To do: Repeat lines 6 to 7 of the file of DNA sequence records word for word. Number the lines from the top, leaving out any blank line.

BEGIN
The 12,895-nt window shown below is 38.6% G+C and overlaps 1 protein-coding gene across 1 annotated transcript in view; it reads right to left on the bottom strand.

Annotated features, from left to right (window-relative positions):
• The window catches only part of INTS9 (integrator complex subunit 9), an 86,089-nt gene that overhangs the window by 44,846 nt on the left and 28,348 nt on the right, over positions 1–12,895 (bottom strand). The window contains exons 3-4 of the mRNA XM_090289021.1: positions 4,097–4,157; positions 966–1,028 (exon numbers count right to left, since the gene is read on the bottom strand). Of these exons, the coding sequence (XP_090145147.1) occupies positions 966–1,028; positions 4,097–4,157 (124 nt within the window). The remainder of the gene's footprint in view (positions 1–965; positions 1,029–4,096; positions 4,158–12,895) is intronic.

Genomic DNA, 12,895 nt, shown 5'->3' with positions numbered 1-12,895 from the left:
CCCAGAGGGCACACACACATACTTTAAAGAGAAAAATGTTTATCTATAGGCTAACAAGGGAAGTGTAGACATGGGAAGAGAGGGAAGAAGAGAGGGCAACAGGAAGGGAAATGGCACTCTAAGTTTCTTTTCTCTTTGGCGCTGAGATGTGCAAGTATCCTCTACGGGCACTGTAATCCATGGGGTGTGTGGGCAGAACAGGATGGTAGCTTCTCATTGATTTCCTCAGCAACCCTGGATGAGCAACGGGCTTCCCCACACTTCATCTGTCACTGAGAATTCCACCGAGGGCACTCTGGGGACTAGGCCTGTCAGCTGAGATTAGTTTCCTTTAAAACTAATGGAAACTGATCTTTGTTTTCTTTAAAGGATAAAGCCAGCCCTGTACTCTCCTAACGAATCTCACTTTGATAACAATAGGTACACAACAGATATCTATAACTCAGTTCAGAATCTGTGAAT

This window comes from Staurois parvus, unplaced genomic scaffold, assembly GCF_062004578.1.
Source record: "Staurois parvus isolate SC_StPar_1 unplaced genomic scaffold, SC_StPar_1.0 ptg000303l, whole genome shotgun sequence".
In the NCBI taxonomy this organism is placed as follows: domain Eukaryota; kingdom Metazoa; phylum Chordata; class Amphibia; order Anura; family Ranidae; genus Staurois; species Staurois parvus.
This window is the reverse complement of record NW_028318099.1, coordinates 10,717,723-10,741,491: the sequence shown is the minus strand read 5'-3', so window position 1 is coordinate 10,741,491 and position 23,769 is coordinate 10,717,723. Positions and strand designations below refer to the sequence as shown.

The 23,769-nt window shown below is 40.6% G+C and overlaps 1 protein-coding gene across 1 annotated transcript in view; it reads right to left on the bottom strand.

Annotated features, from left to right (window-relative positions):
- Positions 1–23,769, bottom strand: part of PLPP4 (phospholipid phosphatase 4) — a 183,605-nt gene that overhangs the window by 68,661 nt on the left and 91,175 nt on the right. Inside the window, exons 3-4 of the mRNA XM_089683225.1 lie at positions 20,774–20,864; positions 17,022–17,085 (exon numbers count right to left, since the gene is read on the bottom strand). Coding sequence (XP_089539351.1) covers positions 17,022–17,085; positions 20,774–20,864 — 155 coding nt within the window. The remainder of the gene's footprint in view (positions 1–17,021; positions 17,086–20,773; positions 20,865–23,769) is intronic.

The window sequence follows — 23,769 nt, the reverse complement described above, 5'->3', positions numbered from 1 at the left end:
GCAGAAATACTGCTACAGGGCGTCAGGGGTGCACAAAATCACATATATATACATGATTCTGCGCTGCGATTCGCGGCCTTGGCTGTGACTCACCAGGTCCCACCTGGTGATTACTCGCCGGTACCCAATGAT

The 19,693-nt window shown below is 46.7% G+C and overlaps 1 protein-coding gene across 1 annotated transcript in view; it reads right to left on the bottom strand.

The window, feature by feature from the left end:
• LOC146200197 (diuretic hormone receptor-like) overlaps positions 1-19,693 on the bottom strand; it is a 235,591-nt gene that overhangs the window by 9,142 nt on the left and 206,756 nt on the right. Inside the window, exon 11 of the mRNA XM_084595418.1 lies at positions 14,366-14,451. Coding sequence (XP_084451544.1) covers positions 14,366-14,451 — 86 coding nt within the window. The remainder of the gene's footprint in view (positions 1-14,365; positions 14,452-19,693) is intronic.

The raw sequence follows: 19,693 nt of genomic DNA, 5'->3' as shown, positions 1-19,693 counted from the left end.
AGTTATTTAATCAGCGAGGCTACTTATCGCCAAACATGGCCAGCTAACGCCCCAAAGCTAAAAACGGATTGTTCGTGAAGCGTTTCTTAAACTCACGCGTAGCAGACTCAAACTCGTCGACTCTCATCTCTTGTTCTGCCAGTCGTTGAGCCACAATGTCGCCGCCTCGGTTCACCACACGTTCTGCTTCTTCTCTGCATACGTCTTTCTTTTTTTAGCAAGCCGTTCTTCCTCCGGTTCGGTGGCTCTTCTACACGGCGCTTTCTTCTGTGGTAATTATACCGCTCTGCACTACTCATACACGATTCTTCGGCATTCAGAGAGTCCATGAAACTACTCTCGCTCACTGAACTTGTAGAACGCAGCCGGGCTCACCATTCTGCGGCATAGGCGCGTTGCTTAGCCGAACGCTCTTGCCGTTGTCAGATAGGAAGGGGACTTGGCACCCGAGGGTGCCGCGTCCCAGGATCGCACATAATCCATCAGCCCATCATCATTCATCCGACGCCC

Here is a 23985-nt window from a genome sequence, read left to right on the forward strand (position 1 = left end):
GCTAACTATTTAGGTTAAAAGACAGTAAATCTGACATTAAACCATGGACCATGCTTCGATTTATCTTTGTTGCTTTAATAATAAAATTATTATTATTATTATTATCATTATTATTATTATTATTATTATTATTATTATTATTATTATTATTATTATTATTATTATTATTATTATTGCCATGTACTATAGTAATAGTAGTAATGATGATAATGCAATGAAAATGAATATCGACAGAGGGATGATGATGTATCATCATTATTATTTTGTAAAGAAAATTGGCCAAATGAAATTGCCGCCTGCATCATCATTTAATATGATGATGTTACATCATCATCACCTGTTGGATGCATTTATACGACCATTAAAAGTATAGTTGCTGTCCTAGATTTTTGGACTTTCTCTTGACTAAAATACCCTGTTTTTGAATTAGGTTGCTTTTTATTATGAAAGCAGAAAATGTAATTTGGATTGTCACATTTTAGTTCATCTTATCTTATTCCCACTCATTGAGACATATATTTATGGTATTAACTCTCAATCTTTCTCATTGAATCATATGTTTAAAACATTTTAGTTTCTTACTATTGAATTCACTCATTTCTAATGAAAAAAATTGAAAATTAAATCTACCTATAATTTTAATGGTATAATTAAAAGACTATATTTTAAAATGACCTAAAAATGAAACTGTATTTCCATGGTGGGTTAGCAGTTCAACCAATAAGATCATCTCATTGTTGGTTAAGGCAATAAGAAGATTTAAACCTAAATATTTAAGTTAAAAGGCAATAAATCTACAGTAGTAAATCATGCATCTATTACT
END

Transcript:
This window comes from Staurois parvus, unplaced genomic scaffold, assembly GCF_062004578.1.
Source record: "Staurois parvus isolate SC_StPar_1 unplaced genomic scaffold, SC_StPar_1.0 ptg000303l, whole genome shotgun sequence".